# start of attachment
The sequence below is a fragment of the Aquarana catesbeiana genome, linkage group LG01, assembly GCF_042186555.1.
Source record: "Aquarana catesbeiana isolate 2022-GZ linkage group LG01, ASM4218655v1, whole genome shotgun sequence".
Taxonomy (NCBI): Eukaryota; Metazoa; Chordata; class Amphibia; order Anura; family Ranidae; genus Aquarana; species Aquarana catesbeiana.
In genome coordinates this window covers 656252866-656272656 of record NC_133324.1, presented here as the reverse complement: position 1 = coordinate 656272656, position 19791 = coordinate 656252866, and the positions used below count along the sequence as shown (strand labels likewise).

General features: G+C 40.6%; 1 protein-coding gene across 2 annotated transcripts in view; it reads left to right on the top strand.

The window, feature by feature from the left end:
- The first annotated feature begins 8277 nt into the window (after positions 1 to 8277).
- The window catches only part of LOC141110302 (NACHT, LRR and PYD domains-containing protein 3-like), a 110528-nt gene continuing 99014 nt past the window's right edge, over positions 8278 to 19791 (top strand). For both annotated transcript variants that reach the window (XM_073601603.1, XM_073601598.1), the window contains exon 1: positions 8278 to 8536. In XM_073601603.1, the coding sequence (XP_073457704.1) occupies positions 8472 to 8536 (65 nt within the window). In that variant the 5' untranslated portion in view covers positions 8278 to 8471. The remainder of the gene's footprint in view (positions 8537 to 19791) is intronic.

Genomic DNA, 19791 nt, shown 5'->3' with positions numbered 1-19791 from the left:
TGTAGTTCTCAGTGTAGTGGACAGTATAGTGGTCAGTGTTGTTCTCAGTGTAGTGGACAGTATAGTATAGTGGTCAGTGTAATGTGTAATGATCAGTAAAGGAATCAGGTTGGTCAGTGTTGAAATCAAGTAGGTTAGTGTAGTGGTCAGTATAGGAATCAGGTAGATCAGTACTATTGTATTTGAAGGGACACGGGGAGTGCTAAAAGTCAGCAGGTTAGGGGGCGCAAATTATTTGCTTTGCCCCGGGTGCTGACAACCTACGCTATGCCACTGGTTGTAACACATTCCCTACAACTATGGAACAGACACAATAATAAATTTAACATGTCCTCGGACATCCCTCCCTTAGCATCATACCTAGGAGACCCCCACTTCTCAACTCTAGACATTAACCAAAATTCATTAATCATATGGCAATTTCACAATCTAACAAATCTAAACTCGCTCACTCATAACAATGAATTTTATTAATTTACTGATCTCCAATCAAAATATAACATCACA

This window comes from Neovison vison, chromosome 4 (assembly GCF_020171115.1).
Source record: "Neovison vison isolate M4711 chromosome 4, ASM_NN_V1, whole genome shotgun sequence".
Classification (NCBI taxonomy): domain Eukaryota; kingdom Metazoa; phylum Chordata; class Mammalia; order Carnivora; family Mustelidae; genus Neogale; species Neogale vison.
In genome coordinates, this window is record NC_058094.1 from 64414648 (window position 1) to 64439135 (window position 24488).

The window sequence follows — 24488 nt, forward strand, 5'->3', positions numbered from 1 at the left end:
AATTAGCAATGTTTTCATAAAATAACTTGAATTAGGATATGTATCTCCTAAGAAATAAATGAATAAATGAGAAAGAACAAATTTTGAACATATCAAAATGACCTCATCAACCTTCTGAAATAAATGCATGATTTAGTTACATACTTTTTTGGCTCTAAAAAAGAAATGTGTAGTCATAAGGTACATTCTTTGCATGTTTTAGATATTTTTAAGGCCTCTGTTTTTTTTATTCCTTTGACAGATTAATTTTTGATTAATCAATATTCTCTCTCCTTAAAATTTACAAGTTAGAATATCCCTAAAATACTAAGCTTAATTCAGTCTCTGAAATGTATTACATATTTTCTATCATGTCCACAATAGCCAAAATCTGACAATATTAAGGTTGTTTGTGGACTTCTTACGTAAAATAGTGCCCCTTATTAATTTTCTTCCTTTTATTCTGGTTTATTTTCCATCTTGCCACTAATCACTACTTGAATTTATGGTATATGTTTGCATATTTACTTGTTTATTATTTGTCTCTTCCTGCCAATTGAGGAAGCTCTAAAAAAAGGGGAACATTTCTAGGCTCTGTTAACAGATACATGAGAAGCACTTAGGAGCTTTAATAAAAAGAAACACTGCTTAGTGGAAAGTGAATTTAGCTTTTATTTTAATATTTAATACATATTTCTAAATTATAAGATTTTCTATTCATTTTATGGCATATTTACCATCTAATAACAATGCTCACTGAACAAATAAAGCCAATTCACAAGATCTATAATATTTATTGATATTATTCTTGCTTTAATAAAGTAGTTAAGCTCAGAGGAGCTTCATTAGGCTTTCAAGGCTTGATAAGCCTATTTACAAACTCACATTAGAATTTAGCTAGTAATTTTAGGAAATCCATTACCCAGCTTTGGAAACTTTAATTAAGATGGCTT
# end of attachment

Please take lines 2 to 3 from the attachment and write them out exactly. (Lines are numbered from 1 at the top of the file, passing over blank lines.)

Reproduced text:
Source record: "Aquarana catesbeiana isolate 2022-GZ linkage group LG01, ASM4218655v1, whole genome shotgun sequence".
Taxonomy (NCBI): Eukaryota; Metazoa; Chordata; class Amphibia; order Anura; family Ranidae; genus Aquarana; species Aquarana catesbeiana.